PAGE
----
The relationship between psychological distress and traditional clinical variables: a 2 year prospective study of 216 patients with early rheumatoid arthritis.

Department of Behavioural Sciences in Medicine, University of Oslo, Norway.
British journal of rheumatology 12/1997; 36(12):1304-11. DOI: 10.1093/rheumatology/36.12.1304
Source: PubMed

ABSTRACT In this longitudinal study (12 and 24 months follow-up) of 216 patients with early rheumatoid arthritis (RA) (< or = 4 yr duration), we assessed the strength and stability of the relationship between psychological distress and traditional clinical variables examined the ability of these clinical variables to predict changes in mental distress, and explored the directionality between mental distress and the other clinical variables. Study variables were symptoms of anxiety and depression measured by the Arthritis Impact Measurement Scales, tender joint counts, erythrocyte sedimentation rate (ESR), and self-reported pain and disability. Psychological distress showed high levels of stability over time. Pain and disability were the two variables most strongly and consistently related to mental distress. High levels of disability predicted an increase in depression during the next year; otherwise, changes in psychological distress were not predicted by disease-related variables. Attempts at causal modelling of the temporal relationship between mental distress, pain and disability failed to yield consistent results.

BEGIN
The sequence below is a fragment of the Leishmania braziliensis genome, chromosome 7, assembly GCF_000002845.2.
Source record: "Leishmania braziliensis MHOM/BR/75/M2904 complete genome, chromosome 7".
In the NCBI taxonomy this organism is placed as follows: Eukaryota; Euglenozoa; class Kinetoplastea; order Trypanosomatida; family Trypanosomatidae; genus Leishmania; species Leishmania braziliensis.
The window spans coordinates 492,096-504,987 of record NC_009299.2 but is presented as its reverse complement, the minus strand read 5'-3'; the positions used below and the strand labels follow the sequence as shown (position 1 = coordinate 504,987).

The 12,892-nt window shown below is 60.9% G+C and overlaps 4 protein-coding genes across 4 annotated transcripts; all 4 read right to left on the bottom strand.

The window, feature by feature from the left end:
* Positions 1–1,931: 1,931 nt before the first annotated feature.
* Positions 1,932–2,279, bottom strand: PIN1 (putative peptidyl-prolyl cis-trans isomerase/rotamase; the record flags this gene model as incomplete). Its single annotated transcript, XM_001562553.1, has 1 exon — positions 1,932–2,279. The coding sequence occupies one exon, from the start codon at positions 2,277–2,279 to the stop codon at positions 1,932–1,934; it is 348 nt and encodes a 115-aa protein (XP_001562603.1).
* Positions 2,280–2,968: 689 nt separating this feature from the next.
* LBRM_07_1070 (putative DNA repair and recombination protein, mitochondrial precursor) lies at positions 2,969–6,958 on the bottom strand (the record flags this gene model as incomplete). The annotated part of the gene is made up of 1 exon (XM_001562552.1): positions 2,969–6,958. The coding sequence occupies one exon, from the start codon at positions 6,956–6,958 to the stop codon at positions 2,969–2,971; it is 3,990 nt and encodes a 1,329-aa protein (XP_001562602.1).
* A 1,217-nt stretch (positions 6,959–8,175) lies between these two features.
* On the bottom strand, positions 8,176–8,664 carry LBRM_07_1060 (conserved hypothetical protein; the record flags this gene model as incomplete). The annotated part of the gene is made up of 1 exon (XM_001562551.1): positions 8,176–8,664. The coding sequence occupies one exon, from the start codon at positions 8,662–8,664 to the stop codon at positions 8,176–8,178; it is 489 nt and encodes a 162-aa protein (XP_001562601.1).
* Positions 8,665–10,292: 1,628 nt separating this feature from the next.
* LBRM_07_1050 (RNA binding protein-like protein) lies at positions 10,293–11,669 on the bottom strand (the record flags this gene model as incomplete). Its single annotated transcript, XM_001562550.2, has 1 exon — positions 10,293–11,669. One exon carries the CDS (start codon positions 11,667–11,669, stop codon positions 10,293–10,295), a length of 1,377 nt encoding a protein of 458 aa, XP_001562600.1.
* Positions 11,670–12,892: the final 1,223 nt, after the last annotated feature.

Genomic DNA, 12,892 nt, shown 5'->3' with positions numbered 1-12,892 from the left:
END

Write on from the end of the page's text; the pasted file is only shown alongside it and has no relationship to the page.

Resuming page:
Available from: Torbjorn Moum, Jun 05, 2015
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